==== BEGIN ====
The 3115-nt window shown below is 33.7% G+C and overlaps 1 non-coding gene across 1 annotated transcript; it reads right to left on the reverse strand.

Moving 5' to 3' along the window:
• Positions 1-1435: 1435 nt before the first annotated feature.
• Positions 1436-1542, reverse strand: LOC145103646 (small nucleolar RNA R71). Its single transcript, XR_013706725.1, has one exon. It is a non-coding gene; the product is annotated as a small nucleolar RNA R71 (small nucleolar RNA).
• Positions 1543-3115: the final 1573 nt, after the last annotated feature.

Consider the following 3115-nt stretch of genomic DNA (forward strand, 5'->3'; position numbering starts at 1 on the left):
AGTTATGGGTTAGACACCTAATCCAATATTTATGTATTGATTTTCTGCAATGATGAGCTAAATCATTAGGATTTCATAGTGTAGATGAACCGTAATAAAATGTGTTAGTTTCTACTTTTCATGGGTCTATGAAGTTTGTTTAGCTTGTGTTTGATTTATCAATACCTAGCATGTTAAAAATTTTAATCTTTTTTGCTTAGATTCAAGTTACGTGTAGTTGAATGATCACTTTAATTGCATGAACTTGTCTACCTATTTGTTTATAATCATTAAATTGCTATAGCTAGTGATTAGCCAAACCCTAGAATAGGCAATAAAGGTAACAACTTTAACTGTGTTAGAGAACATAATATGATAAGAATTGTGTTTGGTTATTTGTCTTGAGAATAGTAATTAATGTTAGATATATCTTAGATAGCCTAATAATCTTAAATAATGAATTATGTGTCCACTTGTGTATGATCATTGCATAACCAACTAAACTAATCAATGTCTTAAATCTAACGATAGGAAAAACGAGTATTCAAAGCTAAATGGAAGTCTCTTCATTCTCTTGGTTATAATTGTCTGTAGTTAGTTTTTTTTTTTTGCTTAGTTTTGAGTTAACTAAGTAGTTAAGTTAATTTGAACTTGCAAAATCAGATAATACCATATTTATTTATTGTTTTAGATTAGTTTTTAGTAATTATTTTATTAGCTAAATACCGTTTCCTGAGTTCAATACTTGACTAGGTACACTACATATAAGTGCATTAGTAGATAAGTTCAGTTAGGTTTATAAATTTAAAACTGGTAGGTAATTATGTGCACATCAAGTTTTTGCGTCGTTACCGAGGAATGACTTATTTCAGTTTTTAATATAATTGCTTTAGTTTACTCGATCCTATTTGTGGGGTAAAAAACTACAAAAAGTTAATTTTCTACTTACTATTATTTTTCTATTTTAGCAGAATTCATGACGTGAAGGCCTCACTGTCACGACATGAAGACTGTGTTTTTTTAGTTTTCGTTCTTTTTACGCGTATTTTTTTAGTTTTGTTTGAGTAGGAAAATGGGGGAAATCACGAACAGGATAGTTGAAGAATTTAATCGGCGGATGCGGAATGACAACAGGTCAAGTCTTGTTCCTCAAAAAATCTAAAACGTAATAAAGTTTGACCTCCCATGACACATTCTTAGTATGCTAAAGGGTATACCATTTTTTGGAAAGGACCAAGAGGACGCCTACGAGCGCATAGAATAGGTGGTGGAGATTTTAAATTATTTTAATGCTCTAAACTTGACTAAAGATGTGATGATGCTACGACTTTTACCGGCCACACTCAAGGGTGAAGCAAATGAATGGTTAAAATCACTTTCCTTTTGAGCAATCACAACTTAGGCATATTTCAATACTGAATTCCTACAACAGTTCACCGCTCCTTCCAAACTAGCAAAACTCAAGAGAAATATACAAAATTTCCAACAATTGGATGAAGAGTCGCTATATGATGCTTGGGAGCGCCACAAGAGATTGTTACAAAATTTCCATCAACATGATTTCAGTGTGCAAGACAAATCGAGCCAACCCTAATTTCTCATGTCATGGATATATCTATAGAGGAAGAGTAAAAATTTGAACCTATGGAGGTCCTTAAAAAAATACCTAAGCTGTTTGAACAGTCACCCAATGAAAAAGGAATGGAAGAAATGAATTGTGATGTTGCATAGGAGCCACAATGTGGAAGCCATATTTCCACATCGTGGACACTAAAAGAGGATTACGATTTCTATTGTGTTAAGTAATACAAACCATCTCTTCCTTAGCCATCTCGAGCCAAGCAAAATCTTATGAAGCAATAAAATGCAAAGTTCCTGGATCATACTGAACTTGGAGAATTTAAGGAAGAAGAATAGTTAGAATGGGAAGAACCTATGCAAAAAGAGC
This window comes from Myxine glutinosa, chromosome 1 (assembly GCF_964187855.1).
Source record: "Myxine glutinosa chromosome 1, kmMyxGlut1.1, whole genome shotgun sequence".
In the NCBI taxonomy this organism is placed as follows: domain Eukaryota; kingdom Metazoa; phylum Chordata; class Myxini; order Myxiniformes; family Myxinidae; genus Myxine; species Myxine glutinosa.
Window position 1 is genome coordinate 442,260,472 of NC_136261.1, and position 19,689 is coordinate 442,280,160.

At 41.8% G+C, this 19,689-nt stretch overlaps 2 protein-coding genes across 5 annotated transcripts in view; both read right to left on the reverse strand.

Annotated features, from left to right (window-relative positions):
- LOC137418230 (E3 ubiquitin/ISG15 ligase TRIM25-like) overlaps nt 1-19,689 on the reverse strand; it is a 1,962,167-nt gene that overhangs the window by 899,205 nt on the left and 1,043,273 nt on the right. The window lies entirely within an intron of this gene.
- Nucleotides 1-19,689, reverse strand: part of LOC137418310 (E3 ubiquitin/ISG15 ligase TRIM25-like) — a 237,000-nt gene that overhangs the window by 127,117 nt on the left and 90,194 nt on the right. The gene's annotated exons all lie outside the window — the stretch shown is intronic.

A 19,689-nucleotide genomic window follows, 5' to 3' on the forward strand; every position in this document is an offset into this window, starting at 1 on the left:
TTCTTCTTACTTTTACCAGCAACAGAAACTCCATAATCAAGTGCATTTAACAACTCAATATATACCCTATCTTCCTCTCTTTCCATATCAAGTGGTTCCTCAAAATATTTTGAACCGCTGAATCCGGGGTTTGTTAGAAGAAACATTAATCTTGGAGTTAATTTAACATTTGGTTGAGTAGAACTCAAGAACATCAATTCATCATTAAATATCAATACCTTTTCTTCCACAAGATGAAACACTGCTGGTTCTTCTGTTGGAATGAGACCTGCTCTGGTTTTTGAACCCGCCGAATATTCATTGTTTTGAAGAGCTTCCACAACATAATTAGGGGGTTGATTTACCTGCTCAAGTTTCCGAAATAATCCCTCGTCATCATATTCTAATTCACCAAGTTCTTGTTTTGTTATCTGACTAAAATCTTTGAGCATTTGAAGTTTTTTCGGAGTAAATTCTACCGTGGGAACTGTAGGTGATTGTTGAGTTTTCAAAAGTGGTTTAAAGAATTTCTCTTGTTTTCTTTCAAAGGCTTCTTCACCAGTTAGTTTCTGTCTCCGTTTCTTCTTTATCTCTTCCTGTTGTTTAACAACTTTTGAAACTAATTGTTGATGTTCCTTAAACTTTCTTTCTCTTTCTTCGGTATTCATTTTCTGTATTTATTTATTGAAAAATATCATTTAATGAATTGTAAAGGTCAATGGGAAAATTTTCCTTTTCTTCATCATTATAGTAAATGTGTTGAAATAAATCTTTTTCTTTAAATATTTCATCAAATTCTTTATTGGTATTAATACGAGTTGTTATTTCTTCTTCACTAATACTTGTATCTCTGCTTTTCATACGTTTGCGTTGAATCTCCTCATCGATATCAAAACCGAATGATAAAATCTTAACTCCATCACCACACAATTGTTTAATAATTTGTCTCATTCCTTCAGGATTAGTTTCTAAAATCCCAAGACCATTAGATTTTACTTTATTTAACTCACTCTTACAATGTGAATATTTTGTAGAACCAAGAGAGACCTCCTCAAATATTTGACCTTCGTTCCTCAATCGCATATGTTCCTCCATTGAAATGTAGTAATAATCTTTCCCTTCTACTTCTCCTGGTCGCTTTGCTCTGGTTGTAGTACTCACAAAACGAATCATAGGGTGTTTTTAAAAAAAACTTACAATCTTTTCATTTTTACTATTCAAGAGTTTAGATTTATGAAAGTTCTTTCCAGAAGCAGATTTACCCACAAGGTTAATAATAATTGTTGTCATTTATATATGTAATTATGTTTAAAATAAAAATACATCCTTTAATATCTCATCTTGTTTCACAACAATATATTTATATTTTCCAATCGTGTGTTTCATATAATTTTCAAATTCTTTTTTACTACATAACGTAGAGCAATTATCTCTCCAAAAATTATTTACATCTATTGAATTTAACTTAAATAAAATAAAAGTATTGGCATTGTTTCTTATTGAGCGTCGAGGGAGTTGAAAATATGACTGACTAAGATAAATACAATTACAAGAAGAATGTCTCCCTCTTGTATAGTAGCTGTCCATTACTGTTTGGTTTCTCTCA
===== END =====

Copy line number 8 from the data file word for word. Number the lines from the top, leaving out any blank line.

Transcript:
This window comes from Myxine glutinosa, chromosome 1 (assembly GCF_964187855.1).